Where is John Galt?

Where is John Galt? Follow along as we find out!

Tuesday, November 5, 2013


From 1787 to 1887, America was involved in one battle after another. After fighting for our freedom from Great Britain, our first century was a severe case of growing pains. Our westward expansion destroying and displacing the Native people, fighting the British a second time, and the Spanish and Mexicans both over territory. In our second century, it looked like the United States would finally find peace. Most of the Native tribes were pacified, more or less extinct or moved to reservations. We had reached the Pacific Ocean, secured our boundaries with our neighbors, and most of the world was either colony or Colonizers.

However, something happened in the Twentieth Century, the United States did something Thomas Jefferson warned us about; it was entangled in foreign wars and treaties. The United States could have become the greatest force for peace and stability; instead, we became the Policemen for the world.

The United States, for our first one hundred years, had a Navy and Marine Corp known and respected around the world. Our Army though, had never left the confines of the Americas. The United States, in the Nineteenth Century was a global power with regional ambitions. In our hemisphere, we wanted to be the dominant power, and by 1887, we were. The British were our allies and trading partners, The French were all but eliminated from the Americas and the Spanish were losing their colonies rapidly. The United States was poised to be the beacon of freedom, the blueprint in which every ex-colony could base their new country on.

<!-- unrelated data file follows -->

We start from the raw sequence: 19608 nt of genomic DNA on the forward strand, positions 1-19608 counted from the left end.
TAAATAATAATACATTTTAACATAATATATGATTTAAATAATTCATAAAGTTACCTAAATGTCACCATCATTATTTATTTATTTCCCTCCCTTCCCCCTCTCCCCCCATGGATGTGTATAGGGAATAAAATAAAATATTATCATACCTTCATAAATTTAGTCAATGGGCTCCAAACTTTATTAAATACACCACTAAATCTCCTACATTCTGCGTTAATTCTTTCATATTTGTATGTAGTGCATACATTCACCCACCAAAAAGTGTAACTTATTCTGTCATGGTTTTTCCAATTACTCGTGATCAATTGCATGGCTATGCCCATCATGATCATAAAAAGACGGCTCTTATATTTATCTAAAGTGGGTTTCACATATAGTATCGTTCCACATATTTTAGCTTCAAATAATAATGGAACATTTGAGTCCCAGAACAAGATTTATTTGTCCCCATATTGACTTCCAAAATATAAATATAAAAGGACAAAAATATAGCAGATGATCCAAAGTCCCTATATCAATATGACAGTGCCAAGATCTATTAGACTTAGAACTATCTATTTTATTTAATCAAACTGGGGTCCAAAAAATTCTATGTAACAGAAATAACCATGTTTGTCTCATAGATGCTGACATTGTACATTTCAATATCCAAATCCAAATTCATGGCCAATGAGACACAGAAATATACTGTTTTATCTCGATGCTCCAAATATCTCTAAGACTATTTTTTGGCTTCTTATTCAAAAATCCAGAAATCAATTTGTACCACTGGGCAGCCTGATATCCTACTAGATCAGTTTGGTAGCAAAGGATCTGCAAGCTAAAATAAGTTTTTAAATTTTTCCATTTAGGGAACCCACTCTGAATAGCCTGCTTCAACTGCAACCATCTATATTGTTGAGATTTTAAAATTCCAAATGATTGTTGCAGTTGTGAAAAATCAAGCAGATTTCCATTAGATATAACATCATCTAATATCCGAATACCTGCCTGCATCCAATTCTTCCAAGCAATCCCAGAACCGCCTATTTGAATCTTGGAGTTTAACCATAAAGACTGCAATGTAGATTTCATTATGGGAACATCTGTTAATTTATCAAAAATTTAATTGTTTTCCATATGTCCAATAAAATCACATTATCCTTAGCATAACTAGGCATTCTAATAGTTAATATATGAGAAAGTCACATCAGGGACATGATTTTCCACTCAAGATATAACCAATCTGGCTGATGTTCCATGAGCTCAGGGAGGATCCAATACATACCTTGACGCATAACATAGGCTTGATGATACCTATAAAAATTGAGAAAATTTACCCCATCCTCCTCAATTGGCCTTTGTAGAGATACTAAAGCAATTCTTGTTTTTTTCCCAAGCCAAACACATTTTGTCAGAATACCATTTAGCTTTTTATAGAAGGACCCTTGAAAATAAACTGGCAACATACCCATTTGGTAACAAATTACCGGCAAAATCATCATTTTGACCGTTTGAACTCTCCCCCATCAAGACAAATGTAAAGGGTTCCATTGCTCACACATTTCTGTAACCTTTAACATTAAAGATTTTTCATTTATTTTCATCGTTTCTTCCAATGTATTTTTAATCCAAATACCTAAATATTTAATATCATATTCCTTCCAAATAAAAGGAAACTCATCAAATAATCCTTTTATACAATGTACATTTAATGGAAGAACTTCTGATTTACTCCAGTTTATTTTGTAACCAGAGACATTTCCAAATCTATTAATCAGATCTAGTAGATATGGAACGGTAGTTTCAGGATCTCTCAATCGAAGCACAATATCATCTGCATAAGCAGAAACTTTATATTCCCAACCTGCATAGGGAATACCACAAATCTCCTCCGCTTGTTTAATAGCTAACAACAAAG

Somehow, we missed the opportunity, the dawning Twentieth Century rather than becoming one of peace and prosperity was the most bloody and violent century our young Country had witnessed. Merchant agents, once satisfied with their profits, looked outward at the new countries of Central and South America, of Asia and Africa, and began to dream of ever-greater wealth. Wealth that could have flowed into their coffers through trade, were deemed easier picking with force. The only impediment to the riches waiting in the postcolonial world was the young American Government; it had never shown great success imposing its will outside of the Americas that would have to change.

The new Century introduced American Soldiers to new Countries and new reasons for war. The U.S. intervention in Cuba during their war for independence from Spain marked a first for America and her soldiers, now instead of defending their homes, Americans would fight to expand America’s market share.

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